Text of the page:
Fitzroy is Melbourne’s oldest suburb, and consequently, one that many communities feel connected to. Walk any of the main streets – Smith, Gertrude, Brunswick or Johnston – and you’ll see a suburb struggling with its identity. Tattooed 20-somethings sail by on skateboards; downsizing Baby Boomers sip coffee on the footpaths; and newly arrived African migrants walk their kids to school. Many backpackers and interstate arrivals also find their first share houses here.
In its earliest days the area was working class. Most of the small terrace houses from that era remain, alongside pubs such as the Rose, Napier, Union Club, Rainbow and Labour in Vain. The backstreets often have a quaint feel. That is, until you stumble on a massive piece from one of the many graffiti artists who paint in the area.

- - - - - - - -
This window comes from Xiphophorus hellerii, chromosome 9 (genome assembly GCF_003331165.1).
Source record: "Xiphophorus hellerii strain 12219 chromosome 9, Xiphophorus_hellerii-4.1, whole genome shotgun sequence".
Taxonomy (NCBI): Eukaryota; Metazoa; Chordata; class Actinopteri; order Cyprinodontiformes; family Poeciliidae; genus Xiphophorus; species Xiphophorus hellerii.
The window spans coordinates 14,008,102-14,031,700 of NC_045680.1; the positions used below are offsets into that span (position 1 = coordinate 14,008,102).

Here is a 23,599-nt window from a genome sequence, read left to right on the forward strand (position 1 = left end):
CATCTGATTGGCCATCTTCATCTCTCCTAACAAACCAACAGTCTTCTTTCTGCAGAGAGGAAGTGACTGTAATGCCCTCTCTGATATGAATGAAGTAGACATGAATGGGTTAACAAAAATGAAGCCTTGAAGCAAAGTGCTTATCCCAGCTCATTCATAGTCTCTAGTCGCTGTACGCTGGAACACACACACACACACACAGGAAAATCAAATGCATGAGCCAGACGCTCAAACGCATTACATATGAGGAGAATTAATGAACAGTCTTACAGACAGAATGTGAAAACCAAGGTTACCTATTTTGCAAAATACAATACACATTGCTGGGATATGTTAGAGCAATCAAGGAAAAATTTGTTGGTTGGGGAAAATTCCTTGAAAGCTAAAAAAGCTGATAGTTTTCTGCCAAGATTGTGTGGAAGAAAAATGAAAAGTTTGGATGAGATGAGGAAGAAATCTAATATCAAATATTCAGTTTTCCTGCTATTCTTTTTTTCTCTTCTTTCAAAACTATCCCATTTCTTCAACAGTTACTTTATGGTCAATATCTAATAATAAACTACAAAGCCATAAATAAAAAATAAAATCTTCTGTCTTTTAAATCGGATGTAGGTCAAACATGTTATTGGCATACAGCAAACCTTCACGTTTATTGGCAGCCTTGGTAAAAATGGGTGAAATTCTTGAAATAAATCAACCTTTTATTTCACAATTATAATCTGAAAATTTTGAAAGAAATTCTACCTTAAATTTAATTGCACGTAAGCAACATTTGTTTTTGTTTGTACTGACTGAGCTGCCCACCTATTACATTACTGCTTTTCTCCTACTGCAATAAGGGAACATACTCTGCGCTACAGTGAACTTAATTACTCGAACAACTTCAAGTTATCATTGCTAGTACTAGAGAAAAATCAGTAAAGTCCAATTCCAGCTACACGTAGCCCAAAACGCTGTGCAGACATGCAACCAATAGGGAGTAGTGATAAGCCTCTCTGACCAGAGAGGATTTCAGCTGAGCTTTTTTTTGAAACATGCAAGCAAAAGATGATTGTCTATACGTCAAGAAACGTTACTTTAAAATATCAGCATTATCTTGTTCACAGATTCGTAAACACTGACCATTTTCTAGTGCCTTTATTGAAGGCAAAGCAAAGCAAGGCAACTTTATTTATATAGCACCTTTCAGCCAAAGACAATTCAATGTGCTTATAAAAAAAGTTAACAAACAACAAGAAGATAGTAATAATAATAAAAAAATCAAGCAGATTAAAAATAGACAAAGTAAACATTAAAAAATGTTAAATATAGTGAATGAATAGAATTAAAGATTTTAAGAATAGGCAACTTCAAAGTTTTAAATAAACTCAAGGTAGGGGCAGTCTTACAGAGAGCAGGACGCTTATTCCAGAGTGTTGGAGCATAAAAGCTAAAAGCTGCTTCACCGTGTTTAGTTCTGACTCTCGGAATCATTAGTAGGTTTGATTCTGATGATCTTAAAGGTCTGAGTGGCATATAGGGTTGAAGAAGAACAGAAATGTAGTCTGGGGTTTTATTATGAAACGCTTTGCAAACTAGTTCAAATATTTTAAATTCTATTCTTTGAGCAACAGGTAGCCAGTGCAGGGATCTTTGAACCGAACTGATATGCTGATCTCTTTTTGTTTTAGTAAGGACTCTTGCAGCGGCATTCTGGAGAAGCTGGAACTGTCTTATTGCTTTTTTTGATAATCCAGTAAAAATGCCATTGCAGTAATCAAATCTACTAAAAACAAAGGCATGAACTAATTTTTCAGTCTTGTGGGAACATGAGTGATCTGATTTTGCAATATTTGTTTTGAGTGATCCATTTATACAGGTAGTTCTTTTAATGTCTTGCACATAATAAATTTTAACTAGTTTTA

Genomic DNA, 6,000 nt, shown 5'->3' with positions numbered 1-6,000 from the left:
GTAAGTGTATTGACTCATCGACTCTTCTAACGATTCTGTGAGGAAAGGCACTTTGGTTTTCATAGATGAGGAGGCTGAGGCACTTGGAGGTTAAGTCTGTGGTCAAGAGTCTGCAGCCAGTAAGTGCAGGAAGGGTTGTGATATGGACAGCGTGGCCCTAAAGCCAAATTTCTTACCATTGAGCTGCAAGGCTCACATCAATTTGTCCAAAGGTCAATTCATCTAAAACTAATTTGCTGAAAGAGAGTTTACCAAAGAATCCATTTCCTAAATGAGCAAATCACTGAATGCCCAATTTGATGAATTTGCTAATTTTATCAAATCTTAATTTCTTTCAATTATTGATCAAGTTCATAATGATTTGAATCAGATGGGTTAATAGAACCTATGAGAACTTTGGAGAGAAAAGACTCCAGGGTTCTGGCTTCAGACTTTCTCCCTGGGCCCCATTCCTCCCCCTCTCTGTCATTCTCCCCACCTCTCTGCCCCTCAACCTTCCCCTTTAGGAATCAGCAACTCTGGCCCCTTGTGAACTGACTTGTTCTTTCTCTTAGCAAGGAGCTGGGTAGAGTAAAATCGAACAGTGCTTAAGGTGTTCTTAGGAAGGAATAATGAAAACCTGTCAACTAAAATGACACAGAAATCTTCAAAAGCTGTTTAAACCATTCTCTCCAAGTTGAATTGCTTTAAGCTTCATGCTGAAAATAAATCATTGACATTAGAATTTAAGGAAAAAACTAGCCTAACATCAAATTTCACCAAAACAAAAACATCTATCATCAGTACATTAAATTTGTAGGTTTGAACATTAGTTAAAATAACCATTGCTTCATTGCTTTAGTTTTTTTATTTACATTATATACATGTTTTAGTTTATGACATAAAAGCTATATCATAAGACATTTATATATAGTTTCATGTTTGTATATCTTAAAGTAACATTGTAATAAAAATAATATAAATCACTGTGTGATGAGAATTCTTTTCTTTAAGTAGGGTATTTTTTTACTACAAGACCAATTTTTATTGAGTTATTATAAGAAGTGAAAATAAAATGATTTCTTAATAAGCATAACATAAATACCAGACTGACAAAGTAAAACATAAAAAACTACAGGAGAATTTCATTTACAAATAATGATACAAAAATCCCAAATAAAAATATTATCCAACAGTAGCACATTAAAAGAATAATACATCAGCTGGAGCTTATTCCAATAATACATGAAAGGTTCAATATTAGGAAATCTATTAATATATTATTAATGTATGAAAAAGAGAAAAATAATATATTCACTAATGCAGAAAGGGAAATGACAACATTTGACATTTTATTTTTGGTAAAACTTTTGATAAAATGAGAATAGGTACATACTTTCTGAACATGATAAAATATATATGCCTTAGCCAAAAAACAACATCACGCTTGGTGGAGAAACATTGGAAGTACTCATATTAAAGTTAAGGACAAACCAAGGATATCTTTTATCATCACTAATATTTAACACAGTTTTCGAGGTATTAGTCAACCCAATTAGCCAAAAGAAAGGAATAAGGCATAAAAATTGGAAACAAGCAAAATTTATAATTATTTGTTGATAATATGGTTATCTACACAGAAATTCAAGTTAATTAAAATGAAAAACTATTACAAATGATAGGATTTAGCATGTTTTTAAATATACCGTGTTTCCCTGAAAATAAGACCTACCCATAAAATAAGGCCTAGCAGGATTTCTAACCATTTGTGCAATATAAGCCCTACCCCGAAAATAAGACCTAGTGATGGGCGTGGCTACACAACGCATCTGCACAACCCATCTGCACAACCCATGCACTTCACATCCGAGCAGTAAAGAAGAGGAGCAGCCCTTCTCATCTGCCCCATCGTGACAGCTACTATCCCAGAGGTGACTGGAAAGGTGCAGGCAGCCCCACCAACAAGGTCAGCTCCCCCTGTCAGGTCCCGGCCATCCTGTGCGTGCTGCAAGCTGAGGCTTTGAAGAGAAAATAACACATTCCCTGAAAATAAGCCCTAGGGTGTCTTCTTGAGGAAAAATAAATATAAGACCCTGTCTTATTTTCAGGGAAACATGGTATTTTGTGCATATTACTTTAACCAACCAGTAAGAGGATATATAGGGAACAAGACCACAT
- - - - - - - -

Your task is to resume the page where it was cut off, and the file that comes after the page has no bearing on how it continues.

Zoom out and skyline is dominated by four Housing Commission towers built in the 1960s, though upscale restaurants and designer boutiques have gradually surrounded them. Right now, there really is no better place to take the pulse of Melbourne’s dining and fashion scenes.
This is a relatively new development, but the area has had a strong bohemian population since at least the ’60s. Even with gentrification and escalating property prices, second-hand shops, live music, independent galleries, artist studios and community theatre shows remain a fixture.